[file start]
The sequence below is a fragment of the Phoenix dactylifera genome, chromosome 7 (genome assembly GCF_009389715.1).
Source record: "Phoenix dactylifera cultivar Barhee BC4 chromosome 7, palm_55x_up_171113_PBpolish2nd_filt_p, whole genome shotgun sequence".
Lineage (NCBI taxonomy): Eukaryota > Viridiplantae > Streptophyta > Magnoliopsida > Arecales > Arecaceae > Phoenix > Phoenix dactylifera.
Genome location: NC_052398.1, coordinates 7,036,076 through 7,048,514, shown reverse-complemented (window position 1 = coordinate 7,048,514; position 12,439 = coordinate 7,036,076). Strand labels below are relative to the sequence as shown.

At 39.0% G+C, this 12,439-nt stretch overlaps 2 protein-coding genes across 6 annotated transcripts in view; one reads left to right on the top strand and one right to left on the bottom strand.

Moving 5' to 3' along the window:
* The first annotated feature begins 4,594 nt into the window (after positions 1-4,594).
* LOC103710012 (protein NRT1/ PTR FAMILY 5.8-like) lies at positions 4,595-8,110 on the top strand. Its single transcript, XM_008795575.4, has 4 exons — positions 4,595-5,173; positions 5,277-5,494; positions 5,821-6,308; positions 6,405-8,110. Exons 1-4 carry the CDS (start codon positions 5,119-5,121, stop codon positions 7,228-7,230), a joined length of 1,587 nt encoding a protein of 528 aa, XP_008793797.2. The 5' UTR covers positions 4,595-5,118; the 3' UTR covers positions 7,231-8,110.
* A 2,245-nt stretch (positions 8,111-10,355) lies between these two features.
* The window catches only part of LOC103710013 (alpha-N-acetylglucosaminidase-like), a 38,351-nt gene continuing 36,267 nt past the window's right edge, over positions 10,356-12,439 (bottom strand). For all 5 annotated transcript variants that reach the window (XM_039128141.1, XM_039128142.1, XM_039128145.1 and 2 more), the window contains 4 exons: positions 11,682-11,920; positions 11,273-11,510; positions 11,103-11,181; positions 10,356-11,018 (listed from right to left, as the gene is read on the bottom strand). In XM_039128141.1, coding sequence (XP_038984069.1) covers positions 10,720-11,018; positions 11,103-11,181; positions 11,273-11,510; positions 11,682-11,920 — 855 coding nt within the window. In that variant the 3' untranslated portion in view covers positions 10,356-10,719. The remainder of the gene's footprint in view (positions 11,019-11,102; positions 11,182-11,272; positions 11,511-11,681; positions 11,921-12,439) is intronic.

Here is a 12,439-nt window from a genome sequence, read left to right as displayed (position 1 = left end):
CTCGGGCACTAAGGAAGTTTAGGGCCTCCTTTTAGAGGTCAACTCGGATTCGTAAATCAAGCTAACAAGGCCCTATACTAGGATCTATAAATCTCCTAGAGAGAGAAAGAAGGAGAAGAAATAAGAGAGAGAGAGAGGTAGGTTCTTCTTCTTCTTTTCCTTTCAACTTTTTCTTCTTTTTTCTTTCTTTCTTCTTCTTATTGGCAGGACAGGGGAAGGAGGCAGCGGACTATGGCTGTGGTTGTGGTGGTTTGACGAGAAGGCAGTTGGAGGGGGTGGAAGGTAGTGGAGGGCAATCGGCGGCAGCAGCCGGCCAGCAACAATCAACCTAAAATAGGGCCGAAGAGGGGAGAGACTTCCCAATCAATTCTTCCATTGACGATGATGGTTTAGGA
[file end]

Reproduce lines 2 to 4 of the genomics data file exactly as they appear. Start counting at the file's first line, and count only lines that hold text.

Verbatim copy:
Source record: "Phoenix dactylifera cultivar Barhee BC4 chromosome 7, palm_55x_up_171113_PBpolish2nd_filt_p, whole genome shotgun sequence".
Lineage (NCBI taxonomy): Eukaryota > Viridiplantae > Streptophyta > Magnoliopsida > Arecales > Arecaceae > Phoenix > Phoenix dactylifera.
Genome location: NC_052398.1, coordinates 7,036,076 through 7,048,514, shown reverse-complemented (window position 1 = coordinate 7,048,514; position 12,439 = coordinate 7,036,076). Strand labels below are relative to the sequence as shown.